Tuesday, September 21, 2010

Seizures and the Sight of God

Seizures and the Sight of God
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Seizures and the Sight of God
Isabella Eguae-Obazee
Researchers interested in the connection of the brain and religion have examined the experiences of people suffering from Temporal Lobe Epilepsy. Apparently the increased electrical activity in the brain resulting from seizure activity (abnormal electrical activity within localized portions of the brain), makes sufferers more susceptible to having religious experiences including visions of supernatural beings and near death experiences (NDEs) (9). Temporal Lobe Epilepsy (TLE) sufferers also may become increasingly obsessed with religion, the study and practice of it (1). Why is it that this form of epilepsy results in religious experiences among the other supernatural experiences possible? Can people who have never studied or practiced religion be susceptible to these same religious experiences? Why do some interested researchers claim that such notable figures as Paul on the road to Damascus, Joan of Arc, Ellen White of the Seventh-Day Adventist Church and other persons suffered from TLE because of their range of reported experiences with God, angels, and demons (1,3)? In my first paper, I highlighted the connection scientists have made between religious experience and the brain. In this paper, I intend to focus on Temporal Lobe Epilepsy, as one of those connections, specifically the symptom of hyperreligiousity.

In 1997 Vilayanur Ramachandran and his colleagues from the University of California at San Diego headed a research study. The team studied patients of temporal lobe epilepsy measuring galvanic skin response on the left hands of the patients (11). This measurement allowed the research team to monitor arousal (specific autonomic nervous system response) and indirectly surmise the communication between the inferior temporal lobe and the amygdala, both important in response related to fear and arousal (9). In addition to two control groups a religious control group and a non-religious control group, each group was shown forty words, including violent words, sexual words, and simple words (like "wheel"), and finally, religious-related words. The results of the study showed a greater arousal in the temporal lobe epilepsy sufferers to religious words in comparison to the non-religious, whom were aroused by sexual words, and religious control groups, whom were aroused by religious and sexual words (10).

Ramachandran and his team concluded that although the patients were not experiencing seizures or experiencing supernatural occurrences at the time of testing, they were highly sensitive to religious words. Thus, the experiences of temporal lobe seizures strengthened the patients interest in religion (11). Such a conclusion seems fairly reasonable considering that these patients also reported religious experiences during their seizures. Is it possible that the increased arousal to religious words is not a direct result of their temporal lobe epilepsy, but rather a result of the supernatural experiences induced by their epilepsy? Possibly these patients began to research and study religion more to finds ways to explain the experiences that they had during their seizures. Subsequent research on very religious, non-epileptic subjects supports this idea. In a different experiment, the of very religious, non-epileptics' temporal lobes where noted to be more active (11). However, in epileptic patients, Ramachandran concludes that the seizure's damage to temporal lobe pathways makes these patients more sensitive to certain ideas that to others do not have great meaning; specifically, pathways that connect the part of the brain that gives recognizes to sensory information and the part that gives emotional meaning to the sensory information (4). Ramachandran believes that because of these specific damage, everything that these patients experience has great meaning (10).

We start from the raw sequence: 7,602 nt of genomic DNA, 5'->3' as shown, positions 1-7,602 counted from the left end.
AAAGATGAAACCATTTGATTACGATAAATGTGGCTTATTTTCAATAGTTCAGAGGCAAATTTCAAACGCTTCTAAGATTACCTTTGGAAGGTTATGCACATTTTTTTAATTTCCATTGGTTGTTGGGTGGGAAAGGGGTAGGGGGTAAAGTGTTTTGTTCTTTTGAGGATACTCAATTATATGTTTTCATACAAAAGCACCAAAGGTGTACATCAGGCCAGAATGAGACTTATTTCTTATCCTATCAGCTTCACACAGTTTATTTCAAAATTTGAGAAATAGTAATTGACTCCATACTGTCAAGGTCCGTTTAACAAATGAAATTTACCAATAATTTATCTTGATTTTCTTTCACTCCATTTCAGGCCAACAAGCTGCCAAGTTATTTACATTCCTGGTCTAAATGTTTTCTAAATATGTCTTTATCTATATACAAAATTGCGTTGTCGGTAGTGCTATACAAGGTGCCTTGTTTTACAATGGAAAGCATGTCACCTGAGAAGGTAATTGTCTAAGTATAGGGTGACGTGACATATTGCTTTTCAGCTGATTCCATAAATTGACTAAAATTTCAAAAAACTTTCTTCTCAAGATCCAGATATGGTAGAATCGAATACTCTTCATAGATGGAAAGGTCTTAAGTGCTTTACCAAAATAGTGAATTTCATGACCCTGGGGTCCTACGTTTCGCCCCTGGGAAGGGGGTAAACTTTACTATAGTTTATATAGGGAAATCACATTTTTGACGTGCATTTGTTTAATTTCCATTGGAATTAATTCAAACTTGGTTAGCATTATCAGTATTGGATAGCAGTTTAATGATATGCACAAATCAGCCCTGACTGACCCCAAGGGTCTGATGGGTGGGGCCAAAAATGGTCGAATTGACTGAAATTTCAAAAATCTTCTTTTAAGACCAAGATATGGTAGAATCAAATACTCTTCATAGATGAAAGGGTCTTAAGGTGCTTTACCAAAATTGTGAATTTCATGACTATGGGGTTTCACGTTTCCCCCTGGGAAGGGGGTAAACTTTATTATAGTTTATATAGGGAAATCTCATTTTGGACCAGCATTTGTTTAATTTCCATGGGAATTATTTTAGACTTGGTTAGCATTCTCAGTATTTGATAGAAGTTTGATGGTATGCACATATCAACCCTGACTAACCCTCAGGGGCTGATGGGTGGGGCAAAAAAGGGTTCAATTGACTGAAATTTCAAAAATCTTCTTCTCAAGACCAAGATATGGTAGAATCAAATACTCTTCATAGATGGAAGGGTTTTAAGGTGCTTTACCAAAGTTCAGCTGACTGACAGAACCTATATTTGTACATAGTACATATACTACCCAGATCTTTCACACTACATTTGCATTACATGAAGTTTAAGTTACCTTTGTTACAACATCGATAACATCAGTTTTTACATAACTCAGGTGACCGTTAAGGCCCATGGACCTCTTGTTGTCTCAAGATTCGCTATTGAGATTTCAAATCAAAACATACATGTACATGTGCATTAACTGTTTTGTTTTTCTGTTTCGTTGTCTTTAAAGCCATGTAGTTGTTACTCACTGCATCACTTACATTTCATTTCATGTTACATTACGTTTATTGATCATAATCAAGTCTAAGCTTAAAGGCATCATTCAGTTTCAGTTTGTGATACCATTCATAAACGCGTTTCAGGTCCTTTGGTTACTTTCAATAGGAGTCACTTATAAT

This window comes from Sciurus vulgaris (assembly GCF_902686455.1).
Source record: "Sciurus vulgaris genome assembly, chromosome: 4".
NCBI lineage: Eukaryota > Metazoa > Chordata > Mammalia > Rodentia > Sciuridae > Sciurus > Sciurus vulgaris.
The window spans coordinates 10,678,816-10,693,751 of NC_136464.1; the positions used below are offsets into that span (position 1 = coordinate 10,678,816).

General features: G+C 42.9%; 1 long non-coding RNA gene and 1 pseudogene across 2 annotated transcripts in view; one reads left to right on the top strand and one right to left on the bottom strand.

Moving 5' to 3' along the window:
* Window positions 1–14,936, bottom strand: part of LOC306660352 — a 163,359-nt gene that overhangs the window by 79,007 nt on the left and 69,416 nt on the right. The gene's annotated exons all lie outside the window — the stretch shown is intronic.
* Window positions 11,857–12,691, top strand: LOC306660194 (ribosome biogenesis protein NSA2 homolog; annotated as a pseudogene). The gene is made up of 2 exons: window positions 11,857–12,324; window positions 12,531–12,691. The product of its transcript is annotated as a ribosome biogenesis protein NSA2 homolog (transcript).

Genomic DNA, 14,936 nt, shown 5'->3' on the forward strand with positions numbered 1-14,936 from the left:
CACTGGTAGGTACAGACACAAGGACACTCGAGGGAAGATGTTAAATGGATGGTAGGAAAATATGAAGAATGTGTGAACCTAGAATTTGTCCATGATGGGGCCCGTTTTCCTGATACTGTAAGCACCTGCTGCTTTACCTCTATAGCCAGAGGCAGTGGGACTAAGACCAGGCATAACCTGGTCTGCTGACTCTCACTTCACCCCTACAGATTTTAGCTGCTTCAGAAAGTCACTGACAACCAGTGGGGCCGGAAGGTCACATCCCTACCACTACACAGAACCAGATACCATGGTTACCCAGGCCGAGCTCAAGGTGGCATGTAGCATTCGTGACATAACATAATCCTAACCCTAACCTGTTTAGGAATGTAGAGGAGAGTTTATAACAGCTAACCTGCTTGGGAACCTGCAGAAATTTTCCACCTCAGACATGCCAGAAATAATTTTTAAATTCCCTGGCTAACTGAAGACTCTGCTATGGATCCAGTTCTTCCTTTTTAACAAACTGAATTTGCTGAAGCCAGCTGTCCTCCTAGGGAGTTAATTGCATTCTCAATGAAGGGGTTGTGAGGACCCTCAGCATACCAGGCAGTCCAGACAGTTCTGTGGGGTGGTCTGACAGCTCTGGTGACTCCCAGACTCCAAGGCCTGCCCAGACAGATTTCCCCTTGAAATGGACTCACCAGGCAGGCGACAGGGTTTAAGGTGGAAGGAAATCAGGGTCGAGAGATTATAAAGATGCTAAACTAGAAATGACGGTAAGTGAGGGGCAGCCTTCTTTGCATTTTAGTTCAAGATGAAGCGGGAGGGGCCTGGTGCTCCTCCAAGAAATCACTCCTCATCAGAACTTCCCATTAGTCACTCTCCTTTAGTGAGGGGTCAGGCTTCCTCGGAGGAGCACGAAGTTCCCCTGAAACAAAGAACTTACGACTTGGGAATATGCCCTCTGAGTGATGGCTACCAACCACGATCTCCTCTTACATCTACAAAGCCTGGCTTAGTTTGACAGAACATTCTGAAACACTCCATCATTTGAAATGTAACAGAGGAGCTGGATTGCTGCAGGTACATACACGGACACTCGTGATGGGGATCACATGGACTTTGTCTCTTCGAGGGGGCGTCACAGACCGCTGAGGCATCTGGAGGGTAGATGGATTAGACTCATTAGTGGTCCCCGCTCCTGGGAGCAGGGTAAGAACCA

Some people, interested in proving God's inexistence, speculate that some of the notable religious figures suffered from temporal lobe epilepsy. For example, they claim that Paul, a notable figure in Christianity had a temporal lobe seizure as he was walking toward Damascus (1). In the New Testament of the Bible, Paul claims to see God and hear Jesus Christ speaking to him. Other notable figures like Ellen Smith, of the Seventh-day Adventist Church also claims to have had profound visions directly from God. Contrary to these researchers belief, there are other components of temporal epilepsy beyond hyperreligiousity that would negate these ideas. Associated with temporal lobe epilepsy is also a change in personality. The person may become irritable and obsessive-compulsive; they focus on extremely abstract aspects of their daily life, and attach a great deal of importance to daily situations. In addition they experience emotions with more intensity. With respect to these religious figures, the only one noted have any possible experience with epilepsy is Ellen White, an influential member of the Seventh Day Adventist Church. She suffered from a head injury during her childhood however the head injury was suffered near the nasal-area of her face (3). I found very little evidence to support the claims that her among other religious figures suffered from TLE.